Ukraine and Russia on Friday signed a landmark deal aimed at relieving a global food crisis caused by blocked Black Sea grain deliveries, ending months of negotiations and sending wheat prices tumbling to levels last seen before Moscow’s invasion.
The first major deal between the warring parties since the February invasion of Ukraine should help ease the “acute hunger” that the United Nations says faces an additional 47 million people because of the war.
The hostility between Moscow and Kyiv spilled over into the signing ceremony, delayed briefly by disputes about the display of flags around the table and Ukraine’s refusal to put its name on the same document as the Russians.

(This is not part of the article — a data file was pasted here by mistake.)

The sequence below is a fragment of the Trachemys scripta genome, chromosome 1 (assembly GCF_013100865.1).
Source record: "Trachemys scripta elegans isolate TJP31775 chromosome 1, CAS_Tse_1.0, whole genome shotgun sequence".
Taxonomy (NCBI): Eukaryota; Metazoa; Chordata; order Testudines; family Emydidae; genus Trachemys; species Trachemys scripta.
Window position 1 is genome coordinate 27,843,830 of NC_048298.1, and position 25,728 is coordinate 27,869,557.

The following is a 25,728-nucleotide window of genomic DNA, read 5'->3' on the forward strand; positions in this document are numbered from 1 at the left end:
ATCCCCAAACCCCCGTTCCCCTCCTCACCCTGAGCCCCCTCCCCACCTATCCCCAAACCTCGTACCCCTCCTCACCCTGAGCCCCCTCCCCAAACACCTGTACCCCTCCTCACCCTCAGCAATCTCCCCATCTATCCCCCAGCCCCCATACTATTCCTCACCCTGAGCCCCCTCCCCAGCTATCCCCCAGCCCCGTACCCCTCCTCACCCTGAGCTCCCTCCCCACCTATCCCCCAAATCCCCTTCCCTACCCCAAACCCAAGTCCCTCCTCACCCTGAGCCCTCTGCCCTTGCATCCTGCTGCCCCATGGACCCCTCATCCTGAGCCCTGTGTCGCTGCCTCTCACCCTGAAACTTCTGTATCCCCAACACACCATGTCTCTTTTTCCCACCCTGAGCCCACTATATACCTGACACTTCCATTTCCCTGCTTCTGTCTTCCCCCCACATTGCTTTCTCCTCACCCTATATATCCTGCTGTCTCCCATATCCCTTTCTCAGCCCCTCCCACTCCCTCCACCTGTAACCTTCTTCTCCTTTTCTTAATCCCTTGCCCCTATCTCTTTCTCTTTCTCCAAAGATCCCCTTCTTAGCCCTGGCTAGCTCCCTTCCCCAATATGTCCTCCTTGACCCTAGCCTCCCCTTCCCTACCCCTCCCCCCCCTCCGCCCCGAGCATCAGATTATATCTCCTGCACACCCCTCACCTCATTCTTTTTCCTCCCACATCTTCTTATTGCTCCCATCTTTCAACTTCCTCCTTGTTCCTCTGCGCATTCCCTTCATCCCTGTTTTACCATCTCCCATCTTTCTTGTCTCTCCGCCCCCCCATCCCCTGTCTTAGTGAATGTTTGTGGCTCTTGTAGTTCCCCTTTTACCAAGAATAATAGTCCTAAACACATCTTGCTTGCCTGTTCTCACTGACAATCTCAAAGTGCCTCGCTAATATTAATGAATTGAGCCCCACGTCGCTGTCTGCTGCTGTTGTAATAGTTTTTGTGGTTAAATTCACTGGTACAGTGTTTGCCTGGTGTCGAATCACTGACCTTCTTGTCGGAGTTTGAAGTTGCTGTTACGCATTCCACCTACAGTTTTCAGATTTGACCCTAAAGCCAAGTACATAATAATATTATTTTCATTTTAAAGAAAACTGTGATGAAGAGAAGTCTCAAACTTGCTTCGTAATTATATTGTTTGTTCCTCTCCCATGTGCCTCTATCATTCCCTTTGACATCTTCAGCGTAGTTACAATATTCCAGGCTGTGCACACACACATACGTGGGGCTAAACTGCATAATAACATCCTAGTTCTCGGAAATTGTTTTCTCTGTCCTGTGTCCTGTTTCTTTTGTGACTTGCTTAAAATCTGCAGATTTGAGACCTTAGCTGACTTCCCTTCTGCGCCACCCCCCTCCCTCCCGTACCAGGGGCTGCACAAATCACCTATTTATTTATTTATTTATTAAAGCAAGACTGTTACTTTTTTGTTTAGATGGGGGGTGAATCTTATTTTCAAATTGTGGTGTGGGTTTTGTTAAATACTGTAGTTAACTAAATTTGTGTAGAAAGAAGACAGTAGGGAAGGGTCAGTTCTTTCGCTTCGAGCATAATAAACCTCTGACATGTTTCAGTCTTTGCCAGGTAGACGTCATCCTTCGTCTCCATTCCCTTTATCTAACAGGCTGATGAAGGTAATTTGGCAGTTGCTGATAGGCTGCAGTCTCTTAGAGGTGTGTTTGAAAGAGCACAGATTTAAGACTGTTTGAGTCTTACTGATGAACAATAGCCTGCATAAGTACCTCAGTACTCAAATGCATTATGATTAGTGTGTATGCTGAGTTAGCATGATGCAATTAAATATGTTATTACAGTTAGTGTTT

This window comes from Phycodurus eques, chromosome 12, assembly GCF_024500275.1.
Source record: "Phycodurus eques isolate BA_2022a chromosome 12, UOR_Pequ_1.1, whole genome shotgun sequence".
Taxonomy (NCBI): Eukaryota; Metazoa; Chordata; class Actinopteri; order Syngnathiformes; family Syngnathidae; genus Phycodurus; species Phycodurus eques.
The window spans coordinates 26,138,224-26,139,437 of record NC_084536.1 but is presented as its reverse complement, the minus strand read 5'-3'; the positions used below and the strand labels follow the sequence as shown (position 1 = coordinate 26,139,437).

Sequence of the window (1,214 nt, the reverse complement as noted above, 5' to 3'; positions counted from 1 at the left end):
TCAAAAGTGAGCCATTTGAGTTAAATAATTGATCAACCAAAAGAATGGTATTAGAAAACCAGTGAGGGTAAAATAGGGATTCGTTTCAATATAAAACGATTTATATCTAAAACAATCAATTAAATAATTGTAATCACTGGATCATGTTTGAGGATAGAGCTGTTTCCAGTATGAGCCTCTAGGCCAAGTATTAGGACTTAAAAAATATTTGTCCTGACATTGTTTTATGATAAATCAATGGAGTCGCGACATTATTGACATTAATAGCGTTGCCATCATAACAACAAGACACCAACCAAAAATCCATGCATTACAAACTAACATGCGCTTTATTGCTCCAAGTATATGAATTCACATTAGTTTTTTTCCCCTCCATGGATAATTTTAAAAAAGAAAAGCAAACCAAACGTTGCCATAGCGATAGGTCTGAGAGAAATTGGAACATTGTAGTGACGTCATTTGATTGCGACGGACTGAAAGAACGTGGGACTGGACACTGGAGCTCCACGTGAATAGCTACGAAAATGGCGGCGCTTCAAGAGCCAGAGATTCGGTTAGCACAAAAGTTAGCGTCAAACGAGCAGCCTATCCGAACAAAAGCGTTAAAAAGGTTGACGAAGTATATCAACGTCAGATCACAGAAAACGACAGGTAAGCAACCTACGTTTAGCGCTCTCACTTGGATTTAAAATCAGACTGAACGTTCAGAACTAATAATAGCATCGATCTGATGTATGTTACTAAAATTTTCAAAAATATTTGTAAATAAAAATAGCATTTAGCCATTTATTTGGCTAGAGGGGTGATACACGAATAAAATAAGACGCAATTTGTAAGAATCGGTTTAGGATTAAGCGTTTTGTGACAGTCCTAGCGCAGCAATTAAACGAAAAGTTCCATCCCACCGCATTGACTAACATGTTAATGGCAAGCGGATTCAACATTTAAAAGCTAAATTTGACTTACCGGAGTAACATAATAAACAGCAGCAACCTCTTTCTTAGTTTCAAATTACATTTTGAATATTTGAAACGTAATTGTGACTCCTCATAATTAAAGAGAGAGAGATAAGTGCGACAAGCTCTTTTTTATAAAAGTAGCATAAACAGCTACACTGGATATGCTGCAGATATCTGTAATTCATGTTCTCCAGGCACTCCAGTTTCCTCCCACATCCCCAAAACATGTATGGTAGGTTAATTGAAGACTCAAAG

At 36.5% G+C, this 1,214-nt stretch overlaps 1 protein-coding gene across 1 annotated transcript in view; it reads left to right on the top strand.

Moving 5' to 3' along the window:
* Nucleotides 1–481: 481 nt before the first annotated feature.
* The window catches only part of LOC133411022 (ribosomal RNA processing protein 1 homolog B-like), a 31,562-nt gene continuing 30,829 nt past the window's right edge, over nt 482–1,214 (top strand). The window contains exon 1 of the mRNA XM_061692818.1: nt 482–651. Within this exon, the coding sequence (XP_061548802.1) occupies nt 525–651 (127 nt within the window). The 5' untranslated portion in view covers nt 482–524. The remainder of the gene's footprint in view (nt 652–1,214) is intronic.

The two sides eventually inked separate but identical agreements in the presence of UN Secretary-General Antonio Guterres and Turkish President Recep Tayyip Erdogan at Istanbul’s lavish Dolmabahce Palace.
“Today, there is a beacon on the Black Sea – a beacon of hope, a beacon of possibility, a beacon of relief,” Guterres said moments before the signing.
Erdogan, a key player in the negotiations, who has good relations with both Moscow and Kyiv, said the deal would “hopefully revive the path to peace.”
But Ukraine entered the ceremony by bluntly warning that it would conduct “an immediate military response” should Russia violate the agreement and attack its ships or stage an incursion around its ports.
Ukrainian President Volodymyr Zelensky later said the responsibility for enforcing the deal would fall to the UN, which along with Turkey is a co-guarantor of the agreement.
– 20 million tonnes of wheat –